When you file divorce papers, it is not an exaggeration to say that your life is about to change in many ways. From your financial standing to how much time you can spend with your kids, the end of your marriage represents significant changes for you. One of the most significant ways you will experience an impact is in your finances.
Money is one of the most common reasons for divorce, and it is often one of the most hotly contested topics during the actual process. You understand the importance of getting everything to which you have a rightful claim so that you can have stability and security going forward. One way you can do this is by proving you have a legitimate need for and rightful claim to spousal support.
Who gets it?
Just because you want spousal support or you think you deserve it does not necessarily mean you will get it. This type of financial support is from the higher-earning spouse to the lesser-earning spouse in order to offset the economic hardship often felt by one spouse because of a divorce. In order for a court to award you alimony, there must be clear financial need, including evidence of the following:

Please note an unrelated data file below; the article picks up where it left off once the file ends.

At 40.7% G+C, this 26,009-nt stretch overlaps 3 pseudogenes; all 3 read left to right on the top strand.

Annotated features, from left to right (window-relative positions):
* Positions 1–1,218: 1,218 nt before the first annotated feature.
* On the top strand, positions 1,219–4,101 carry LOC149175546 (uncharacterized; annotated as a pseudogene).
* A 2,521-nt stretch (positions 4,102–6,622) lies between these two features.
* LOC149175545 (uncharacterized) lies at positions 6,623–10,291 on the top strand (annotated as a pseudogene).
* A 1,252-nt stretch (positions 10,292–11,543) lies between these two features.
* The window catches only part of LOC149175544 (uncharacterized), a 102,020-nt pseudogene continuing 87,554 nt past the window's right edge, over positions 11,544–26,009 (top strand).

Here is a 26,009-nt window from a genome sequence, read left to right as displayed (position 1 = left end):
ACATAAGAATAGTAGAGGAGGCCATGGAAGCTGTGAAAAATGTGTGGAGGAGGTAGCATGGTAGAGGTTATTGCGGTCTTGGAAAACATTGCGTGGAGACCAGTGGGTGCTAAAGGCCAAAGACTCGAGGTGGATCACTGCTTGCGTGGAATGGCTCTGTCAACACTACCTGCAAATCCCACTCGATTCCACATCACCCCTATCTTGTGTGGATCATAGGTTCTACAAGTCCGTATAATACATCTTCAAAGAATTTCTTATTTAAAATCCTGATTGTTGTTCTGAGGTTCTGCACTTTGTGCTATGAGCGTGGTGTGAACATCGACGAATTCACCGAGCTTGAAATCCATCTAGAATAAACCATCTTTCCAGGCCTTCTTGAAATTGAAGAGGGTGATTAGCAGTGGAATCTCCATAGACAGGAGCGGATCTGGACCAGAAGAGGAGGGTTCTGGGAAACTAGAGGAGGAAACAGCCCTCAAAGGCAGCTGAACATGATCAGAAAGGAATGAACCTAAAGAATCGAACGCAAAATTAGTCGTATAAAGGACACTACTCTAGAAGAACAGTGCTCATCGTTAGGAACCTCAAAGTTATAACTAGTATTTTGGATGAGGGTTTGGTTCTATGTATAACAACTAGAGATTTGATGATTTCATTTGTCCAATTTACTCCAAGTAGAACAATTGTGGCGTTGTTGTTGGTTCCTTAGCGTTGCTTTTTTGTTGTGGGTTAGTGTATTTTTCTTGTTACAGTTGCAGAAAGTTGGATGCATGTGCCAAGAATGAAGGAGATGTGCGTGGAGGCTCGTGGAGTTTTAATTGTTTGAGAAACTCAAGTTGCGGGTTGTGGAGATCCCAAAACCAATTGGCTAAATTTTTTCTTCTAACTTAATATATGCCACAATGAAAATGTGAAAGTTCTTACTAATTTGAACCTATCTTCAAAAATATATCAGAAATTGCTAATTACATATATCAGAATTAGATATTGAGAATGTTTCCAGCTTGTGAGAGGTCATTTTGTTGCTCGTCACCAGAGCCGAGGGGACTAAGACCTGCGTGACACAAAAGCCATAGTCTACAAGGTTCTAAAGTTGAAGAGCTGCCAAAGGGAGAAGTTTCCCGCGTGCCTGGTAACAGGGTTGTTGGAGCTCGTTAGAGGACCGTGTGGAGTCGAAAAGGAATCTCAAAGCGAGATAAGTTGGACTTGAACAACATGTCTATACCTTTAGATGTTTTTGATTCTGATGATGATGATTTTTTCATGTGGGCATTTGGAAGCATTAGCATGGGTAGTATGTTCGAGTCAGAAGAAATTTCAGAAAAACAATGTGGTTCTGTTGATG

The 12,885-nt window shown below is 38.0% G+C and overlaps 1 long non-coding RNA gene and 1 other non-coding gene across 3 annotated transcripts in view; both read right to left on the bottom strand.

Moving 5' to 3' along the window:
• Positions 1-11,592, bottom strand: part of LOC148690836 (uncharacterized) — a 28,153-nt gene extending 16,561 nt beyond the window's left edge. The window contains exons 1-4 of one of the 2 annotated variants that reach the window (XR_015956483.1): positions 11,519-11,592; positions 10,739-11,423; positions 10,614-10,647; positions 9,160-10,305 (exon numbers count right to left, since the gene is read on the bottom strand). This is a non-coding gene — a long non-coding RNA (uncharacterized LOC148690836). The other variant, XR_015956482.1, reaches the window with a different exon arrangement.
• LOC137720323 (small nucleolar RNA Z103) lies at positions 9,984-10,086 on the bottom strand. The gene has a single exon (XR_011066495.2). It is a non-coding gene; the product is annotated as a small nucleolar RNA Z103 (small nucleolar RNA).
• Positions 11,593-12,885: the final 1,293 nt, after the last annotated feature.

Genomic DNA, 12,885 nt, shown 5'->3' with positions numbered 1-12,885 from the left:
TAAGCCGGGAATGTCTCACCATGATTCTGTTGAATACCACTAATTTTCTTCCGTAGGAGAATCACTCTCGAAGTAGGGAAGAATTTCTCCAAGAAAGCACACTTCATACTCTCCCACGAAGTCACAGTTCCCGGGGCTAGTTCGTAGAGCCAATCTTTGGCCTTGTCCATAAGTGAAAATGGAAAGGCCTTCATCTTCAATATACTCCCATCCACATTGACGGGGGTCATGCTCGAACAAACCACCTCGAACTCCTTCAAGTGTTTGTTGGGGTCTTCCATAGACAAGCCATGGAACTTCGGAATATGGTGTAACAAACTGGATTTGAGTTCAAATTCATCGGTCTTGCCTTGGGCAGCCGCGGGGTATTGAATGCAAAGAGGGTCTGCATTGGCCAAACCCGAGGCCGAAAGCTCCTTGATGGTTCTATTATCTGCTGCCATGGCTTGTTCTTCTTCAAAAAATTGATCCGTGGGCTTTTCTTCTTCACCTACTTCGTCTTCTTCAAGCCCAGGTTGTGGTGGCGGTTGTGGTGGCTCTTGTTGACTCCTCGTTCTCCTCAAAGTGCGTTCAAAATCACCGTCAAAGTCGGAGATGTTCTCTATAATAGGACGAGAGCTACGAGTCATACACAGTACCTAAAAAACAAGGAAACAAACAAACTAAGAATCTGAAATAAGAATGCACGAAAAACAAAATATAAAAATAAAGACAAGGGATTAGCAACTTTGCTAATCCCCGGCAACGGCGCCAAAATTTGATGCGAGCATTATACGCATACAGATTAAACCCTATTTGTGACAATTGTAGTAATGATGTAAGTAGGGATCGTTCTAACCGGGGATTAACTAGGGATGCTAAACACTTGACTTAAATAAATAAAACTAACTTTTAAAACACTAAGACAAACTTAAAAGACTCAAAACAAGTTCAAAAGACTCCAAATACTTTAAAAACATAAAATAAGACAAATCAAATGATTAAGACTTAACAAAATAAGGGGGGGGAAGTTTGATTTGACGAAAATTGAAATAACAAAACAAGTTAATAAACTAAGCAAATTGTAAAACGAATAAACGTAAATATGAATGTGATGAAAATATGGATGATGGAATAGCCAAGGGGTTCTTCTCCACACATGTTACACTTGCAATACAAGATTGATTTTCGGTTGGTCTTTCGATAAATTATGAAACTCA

- You left your job in order to support your spouse and raise your kids.
- You earned significantly less than your spouse.
- You took a lower-paying job in order to allow your spouse to advance in his or her career.
- You are unable to work for mental or physical reasons.
If the court awards you spousal support, you may not get it long term. This means that a court could give you spousal support for only a limited amount of time. Typically, this period is what a Texas family judge deems long enough for you to find additional income or re-enter the workforce. The amount of your payments and how long you could get them depends on various factors, such as how long you were out of the workforce and if you need to go back to school.
In some cases, a couple may be able to negotiate on the amount of spousal support. Whether you will settle this issue out of court or you will have to fight for the full amount you deserve, you will find it beneficial to first discuss this issue with an experienced family law attorney who can help you protect your rights and preserve your interests for years down the road.